The Ice Caves
Lake Superior Ice Caves – a breathtaking winter adventure
THE ICE CAVES ARE CURRENTLY INACCESSIBLE
We will update this page as conditions change.
As snow and ice transform the quiet landscape during the winter season, the Apostle Islands National Lakeshore offers a popular attraction in the dazzling shoreline ice caves at Mawikwe Bay. The caves are part of the mainland unit of the park.
When the ice caves are accessible, the most common way to get to them is to hike out from Meyers Beach Road, which is well marked on the Bayfield Peninsula’s Highway 13 (approximately 17 miles north of Bayfield). Park your vehicle and hike one mile east to the ice caves.
While access to the ice caves along the shoreline is inaccessible at this time, you can see them from above by following the Apostle Islands Lakeshore Trail that extends above the mainland sea caves from the Meyers Beach parking lot. The trail alternates between boardwalk and a rugged path with stream and ravine crossings and can be challenging in the winter.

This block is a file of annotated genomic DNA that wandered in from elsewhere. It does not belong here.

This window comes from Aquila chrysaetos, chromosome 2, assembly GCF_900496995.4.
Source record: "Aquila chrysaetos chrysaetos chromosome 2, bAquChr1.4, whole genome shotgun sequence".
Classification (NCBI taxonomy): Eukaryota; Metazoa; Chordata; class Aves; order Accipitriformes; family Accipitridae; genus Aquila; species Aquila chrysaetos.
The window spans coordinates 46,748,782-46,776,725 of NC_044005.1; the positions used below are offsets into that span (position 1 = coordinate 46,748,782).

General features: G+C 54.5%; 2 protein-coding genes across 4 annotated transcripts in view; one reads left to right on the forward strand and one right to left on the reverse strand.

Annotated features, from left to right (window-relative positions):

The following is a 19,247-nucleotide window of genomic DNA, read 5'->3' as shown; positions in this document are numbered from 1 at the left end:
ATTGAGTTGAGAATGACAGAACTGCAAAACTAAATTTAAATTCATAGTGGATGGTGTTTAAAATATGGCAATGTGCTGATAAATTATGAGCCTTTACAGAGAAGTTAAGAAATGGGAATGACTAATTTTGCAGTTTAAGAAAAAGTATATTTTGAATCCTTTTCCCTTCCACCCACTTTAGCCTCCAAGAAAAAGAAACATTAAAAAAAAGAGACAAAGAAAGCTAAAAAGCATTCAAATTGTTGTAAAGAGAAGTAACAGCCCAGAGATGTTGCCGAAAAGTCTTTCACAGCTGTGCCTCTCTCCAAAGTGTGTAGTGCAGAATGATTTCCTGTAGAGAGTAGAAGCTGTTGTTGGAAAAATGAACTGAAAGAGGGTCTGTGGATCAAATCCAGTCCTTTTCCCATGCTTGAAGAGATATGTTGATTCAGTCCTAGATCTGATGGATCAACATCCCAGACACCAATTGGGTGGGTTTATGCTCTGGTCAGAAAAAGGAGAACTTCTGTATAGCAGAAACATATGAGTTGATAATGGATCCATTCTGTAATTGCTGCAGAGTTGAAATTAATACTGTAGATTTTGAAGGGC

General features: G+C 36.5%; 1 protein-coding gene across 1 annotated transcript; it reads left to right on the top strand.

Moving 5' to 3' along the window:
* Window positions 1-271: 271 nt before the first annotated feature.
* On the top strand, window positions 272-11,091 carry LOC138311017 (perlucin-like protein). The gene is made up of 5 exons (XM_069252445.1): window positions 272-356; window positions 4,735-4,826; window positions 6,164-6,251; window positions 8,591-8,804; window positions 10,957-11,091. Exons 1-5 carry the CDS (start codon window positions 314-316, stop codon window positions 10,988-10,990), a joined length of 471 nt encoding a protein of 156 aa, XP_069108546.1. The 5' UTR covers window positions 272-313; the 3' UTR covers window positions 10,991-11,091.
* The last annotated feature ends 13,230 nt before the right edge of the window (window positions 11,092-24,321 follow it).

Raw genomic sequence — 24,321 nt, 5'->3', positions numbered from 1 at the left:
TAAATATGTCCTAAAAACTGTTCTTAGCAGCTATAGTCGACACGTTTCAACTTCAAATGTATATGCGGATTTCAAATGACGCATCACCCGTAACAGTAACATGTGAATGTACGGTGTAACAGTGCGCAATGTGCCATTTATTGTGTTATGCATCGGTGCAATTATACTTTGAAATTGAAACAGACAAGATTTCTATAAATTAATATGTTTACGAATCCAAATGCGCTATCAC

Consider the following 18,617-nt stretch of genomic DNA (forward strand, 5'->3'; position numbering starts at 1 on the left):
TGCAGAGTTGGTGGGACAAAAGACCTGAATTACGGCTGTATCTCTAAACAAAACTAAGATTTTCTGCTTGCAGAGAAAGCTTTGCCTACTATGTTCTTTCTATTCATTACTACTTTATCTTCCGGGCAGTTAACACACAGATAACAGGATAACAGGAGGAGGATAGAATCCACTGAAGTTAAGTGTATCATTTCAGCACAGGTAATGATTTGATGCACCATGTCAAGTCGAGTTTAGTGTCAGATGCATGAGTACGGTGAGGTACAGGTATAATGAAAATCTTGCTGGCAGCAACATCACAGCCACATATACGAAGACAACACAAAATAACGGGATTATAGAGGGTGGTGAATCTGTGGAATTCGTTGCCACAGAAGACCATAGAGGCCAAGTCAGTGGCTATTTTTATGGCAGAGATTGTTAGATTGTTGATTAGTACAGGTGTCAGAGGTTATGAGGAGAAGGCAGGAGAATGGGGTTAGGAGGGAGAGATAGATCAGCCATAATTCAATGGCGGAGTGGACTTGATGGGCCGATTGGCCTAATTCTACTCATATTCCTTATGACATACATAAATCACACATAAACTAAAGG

Although thousands of visitors trek out to experience the fantasy, hikers are warned that conditions can be dangerous when access from the shoreline is granted, appropriate hiking boots are needed as the ice can be slippery and bumpy with snow cracks and ice and snow mounds. Snowshoes are not recommended, unless there has been a recent heavy snowfall. Ice cleats are highly recommended.
The winter adventure of seeing the beauty of the ice caves will take your breath away. Lakeshore cliffs along Lake Superior form crimson red borders to create an arctic landscape. Pillars of ice extend to the cliff tops where waterfalls have hardened in place. Frozen Lake Superior water encrusts the base of the cliffs. Inside the ice caves awaits a fairyland of needle-like icicles. The Lake Superior ice cave formations change from chamber to chamber and from day to day.